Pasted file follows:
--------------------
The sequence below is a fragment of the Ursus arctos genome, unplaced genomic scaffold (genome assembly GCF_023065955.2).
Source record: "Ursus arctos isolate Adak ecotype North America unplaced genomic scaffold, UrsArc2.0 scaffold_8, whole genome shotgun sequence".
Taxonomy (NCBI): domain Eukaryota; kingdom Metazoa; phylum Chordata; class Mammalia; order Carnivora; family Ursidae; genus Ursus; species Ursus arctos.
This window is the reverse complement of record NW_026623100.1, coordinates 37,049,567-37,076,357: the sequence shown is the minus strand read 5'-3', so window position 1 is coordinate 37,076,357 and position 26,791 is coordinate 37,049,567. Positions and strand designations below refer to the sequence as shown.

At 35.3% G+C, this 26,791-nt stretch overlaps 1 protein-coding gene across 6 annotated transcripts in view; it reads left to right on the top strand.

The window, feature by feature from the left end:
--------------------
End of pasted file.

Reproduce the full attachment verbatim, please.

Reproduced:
The sequence below is a fragment of the Ursus arctos genome, unplaced genomic scaffold (genome assembly GCF_023065955.2).
Source record: "Ursus arctos isolate Adak ecotype North America unplaced genomic scaffold, UrsArc2.0 scaffold_8, whole genome shotgun sequence".
Taxonomy (NCBI): domain Eukaryota; kingdom Metazoa; phylum Chordata; class Mammalia; order Carnivora; family Ursidae; genus Ursus; species Ursus arctos.
This window is the reverse complement of record NW_026623100.1, coordinates 37,049,567-37,076,357: the sequence shown is the minus strand read 5'-3', so window position 1 is coordinate 37,076,357 and position 26,791 is coordinate 37,049,567. Positions and strand designations below refer to the sequence as shown.

At 35.3% G+C, this 26,791-nt stretch overlaps 1 protein-coding gene across 6 annotated transcripts in view; it reads left to right on the top strand.

The window, feature by feature from the left end: